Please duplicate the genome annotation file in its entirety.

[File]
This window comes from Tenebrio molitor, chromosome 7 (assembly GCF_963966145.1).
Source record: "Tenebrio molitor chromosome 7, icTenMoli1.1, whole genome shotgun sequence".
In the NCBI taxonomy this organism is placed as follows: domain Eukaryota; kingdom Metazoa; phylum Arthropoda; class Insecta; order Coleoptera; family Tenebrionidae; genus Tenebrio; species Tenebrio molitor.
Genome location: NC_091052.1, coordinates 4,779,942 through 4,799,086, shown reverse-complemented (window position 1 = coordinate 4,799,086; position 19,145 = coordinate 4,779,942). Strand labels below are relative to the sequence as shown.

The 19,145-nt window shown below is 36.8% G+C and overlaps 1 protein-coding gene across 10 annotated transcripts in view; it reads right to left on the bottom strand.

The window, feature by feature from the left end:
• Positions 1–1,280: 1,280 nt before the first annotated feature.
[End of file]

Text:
This window comes from Tenebrio molitor, chromosome 7 (assembly GCF_963966145.1).
Source record: "Tenebrio molitor chromosome 7, icTenMoli1.1, whole genome shotgun sequence".
In the NCBI taxonomy this organism is placed as follows: domain Eukaryota; kingdom Metazoa; phylum Arthropoda; class Insecta; order Coleoptera; family Tenebrionidae; genus Tenebrio; species Tenebrio molitor.
Genome location: NC_091052.1, coordinates 4,779,942 through 4,799,086, shown reverse-complemented (window position 1 = coordinate 4,799,086; position 19,145 = coordinate 4,779,942). Strand labels below are relative to the sequence as shown.

The 19,145-nt window shown below is 36.8% G+C and overlaps 1 protein-coding gene across 10 annotated transcripts in view; it reads right to left on the bottom strand.

The window, feature by feature from the left end:
• Positions 1–1,280: 1,280 nt before the first annotated feature.